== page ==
additional data when their limit is reached. Disk quotas must
be assigned manually for existing users of a volume if you
enable disk quotas after the volume is already active, but new
users (after enabling this feature) are automatically set for
the fixed quotas. When a user meets their quota, they will
still be able to open files, but not save changes or add new
Common areas of bottlenecks include: memory, processor, disk,
network, and applications/processes.
TCP/IP utilities to know for network performance:
ARP - Address Resolution Protocol - displays a cache of
locally resolved IP addresses to Media Access Control (MAC)
Finger - Retrieves system info from a remote computer
that supports the TCP/IP finger service.
FTP - File Transfer Protocol - provides file transfers
between TCP/IP hosts with one running FTP software.
Hostname - returns the local computers host name.
IPCONFIG - Verifies TCP/IP information. with the
"/all" switch, it will give DHCP, DNS and WINS addresses.
WINIPCFG is the utility used in place of IPCONGIG on Win9.x
workstations. The /DISPLAYDNS, /FLUSHDNS, and /REGISTERDNS
options are used to directly interact with Domain Name Service
LPD - Line Printer Daemon - Services LPR requests and
submits print jobs to a printer device.
LPQ - Line Printer Queue - Obtain status of a print
queue on a host running the LPD Service.
LPR - Line Printer Remote - Prints a file to a host
running the LPD Service.
NBTstat - Checks the state of current NetBIOS over
TCP/IP connections, updates LMHOSTS cache, determines
Netdiag - Tests the network functions and provides a
report of the results.
Netsh - Network Shell. This utility can be used to
interact with most services from the command-line.
Netstat - Displays Protocol statistics and the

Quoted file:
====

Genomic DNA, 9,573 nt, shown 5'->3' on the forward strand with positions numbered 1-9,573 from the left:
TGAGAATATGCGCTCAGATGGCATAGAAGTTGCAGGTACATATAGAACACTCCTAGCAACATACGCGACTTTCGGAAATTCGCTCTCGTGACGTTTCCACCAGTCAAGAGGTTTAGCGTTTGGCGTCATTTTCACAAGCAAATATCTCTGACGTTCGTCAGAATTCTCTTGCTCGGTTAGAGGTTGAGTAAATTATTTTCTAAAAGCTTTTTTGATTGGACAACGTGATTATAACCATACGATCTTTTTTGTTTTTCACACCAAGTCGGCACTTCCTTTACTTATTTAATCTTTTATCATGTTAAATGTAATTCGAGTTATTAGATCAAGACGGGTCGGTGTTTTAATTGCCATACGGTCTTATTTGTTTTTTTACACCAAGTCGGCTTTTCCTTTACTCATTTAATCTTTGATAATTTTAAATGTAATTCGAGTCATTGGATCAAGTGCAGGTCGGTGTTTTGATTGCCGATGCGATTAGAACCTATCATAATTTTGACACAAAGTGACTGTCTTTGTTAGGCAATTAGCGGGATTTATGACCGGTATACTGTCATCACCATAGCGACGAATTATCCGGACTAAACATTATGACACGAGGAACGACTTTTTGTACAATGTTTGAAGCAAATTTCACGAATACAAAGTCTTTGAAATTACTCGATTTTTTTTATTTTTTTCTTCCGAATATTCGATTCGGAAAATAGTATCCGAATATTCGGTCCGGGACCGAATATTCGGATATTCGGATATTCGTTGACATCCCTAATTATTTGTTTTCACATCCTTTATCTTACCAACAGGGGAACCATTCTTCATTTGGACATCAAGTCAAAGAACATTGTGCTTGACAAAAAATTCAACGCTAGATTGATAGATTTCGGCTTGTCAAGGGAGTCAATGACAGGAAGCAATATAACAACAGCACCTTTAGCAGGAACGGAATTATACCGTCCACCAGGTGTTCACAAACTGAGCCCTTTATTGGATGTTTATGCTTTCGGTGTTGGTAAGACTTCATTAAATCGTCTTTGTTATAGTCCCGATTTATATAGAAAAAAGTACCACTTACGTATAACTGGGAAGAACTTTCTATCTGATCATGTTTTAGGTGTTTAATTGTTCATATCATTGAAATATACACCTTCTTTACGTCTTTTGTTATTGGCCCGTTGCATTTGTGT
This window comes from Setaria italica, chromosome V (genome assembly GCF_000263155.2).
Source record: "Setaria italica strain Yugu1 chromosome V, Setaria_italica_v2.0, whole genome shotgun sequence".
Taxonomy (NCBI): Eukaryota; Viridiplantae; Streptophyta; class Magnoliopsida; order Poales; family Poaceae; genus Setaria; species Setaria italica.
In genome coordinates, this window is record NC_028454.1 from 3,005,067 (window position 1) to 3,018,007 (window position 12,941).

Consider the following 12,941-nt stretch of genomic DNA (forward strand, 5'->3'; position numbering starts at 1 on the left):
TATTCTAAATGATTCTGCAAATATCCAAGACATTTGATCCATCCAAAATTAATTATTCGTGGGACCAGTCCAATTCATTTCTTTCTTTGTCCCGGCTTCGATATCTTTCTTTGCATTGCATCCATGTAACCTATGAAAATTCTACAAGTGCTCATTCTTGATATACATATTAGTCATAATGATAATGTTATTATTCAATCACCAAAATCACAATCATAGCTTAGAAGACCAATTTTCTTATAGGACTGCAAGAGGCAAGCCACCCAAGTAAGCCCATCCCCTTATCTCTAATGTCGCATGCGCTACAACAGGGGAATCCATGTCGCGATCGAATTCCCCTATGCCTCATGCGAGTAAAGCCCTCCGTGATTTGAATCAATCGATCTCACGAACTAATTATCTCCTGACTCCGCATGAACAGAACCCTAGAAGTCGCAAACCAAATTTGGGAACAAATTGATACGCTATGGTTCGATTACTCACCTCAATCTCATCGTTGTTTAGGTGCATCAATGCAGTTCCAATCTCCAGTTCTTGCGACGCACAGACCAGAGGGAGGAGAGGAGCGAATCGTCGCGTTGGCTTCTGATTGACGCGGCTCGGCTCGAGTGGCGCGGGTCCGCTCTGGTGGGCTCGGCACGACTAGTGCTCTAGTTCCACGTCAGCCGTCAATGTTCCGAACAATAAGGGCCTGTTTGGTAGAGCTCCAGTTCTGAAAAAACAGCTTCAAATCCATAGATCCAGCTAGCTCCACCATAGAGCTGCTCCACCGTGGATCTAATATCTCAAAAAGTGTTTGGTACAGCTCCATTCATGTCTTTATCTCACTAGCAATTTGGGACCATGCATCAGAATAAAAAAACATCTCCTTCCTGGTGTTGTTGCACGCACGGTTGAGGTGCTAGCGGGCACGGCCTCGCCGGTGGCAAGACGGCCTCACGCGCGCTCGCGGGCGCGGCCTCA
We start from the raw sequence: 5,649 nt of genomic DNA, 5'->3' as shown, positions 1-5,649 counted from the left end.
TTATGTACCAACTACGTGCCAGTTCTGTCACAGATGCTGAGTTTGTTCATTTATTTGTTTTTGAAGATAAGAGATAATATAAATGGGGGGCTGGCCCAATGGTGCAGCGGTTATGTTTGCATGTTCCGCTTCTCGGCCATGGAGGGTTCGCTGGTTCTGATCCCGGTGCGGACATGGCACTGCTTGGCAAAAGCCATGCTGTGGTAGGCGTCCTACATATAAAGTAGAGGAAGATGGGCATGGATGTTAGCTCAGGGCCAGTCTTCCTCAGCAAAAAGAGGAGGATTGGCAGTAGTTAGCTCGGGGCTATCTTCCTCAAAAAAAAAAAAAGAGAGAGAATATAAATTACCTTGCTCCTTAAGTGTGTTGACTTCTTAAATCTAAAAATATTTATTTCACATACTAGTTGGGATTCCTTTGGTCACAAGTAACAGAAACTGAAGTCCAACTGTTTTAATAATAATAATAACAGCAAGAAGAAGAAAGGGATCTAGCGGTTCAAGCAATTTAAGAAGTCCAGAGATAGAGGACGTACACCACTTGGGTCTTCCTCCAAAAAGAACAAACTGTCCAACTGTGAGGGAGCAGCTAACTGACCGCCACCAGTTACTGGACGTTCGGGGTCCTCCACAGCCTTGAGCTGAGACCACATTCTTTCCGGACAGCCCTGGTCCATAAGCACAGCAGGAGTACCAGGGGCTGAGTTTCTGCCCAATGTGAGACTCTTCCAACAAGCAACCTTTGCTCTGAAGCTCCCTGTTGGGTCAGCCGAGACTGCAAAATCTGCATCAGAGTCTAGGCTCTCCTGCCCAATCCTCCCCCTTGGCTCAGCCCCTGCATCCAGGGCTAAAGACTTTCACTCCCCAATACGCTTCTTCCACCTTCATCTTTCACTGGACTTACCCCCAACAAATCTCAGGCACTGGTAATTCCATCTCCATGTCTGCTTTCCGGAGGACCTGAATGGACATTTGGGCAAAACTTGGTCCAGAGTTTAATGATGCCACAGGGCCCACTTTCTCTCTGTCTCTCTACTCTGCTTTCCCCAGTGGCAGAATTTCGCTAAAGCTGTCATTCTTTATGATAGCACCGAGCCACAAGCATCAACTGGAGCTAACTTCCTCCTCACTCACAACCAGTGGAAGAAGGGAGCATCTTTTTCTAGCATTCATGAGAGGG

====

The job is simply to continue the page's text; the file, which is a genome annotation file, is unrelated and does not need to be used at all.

current state of TCP/IP connections. The -a option is used to
see all information.
NSlookup - examines entries in the DNS database
pertaining to a particular host or domain.
Pathping -acts as combination of ping and tracert. It
sends echoes requests out and identifies the host that hears
PING - Packet Internet Groper - Verifies that TCP/IP
is configured correctly and that another host is available.
REXEC - Remote Execution - Runs a process on a remote
Route - views or modifies the local routing table.
RSH - Remote Shell - runs commands on a UNIX host.
Telnet - Provides Terminal Emulation to a TCP/IP host
running Telnet server software.
Tracert - verifies the route used from the local host
to the remote host. This is superior to PING in that it also
shows the route taken to reach the remote host.
The RunAs utility has can now be told to use current
environment variables (with the /env switch), or save
credentials (/savecred), as well as use smartcards
(/smartcard) or run across the network only (/netonly). The
Secondary Logon Service (SLS) has been added to Windows
Server 2003 to allow a user to log in as a normal user, then
access higher-level functions when they need to.
File compression can be done from the command-line using